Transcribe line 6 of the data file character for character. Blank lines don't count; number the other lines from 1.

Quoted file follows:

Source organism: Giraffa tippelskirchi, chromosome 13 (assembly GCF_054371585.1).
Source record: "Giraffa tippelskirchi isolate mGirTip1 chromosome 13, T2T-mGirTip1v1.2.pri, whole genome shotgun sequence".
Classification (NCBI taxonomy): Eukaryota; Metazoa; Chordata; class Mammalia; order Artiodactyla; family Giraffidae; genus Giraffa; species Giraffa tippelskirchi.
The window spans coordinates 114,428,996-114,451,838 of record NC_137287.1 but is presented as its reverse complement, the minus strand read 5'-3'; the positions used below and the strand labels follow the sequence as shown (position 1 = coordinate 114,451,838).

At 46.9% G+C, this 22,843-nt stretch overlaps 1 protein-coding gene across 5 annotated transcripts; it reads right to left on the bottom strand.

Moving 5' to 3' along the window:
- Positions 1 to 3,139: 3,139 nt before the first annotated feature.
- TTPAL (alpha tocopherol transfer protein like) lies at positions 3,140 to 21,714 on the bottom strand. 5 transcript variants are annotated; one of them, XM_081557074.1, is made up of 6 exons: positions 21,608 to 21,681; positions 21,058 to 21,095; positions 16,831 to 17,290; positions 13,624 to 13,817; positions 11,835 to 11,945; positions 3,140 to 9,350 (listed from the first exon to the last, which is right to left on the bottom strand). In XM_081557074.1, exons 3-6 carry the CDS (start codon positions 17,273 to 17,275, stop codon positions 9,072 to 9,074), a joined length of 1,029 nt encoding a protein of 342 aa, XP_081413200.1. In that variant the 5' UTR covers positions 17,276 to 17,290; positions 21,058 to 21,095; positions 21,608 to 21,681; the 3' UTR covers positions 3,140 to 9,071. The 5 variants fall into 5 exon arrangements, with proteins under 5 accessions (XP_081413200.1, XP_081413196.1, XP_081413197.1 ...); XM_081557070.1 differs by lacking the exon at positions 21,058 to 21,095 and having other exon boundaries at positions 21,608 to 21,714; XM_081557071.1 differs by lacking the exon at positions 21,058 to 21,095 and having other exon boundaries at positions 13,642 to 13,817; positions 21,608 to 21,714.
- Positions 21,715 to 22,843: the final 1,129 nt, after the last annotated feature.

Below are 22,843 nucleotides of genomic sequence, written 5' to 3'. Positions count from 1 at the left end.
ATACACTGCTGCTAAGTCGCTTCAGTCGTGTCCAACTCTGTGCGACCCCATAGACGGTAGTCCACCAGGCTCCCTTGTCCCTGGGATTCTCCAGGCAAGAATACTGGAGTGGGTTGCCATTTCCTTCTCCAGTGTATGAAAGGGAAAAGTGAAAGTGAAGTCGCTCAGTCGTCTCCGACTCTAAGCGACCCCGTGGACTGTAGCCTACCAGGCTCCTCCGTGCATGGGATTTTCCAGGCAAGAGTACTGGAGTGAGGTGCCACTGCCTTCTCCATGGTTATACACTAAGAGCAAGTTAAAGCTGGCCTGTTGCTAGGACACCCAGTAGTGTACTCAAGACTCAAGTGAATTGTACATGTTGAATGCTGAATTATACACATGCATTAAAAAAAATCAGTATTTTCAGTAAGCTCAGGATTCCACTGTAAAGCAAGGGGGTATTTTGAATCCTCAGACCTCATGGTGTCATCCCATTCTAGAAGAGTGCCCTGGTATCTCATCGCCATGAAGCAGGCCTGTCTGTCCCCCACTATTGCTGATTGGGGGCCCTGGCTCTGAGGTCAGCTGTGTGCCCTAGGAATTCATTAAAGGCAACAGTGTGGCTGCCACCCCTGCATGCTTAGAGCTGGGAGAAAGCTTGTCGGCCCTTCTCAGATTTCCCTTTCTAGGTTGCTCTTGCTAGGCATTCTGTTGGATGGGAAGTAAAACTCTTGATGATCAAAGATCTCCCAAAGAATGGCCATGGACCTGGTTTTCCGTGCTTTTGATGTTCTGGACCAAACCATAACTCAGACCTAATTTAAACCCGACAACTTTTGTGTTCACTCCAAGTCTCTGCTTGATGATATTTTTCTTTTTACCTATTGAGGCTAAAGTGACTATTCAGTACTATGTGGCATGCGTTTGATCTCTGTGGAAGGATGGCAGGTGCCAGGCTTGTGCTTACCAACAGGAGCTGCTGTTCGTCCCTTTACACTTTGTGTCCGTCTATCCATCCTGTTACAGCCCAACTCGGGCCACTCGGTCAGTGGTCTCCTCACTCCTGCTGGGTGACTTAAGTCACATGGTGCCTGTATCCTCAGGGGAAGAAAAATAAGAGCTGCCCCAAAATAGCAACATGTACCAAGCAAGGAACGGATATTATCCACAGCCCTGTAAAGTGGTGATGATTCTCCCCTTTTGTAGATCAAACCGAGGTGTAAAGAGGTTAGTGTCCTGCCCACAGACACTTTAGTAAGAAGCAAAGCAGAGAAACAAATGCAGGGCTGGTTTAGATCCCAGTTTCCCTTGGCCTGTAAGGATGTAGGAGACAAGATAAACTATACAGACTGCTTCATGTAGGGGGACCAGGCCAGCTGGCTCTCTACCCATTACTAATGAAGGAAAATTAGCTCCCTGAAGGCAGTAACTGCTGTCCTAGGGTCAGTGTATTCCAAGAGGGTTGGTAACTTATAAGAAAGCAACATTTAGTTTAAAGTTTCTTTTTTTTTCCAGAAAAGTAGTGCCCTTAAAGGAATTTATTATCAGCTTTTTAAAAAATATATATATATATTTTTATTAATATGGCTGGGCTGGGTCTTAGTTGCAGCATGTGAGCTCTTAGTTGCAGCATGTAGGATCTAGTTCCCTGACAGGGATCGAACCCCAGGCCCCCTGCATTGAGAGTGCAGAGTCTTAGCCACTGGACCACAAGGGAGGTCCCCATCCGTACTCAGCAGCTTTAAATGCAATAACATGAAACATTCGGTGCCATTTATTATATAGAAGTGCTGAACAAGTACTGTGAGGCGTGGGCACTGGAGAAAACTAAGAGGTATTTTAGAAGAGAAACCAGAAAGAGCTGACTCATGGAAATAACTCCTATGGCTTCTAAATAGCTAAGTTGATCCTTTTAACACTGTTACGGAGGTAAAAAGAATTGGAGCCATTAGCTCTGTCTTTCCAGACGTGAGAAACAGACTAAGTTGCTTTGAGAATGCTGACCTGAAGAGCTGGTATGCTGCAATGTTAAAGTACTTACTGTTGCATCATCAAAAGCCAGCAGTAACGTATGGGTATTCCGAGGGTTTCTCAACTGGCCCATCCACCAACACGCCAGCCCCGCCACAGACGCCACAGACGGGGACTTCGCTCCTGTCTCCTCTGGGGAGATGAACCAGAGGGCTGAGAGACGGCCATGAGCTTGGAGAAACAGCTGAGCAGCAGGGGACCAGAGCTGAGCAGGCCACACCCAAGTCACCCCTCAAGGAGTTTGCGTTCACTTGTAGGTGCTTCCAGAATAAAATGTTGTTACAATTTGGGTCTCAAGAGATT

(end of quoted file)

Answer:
Moving 5' to 3' along the window: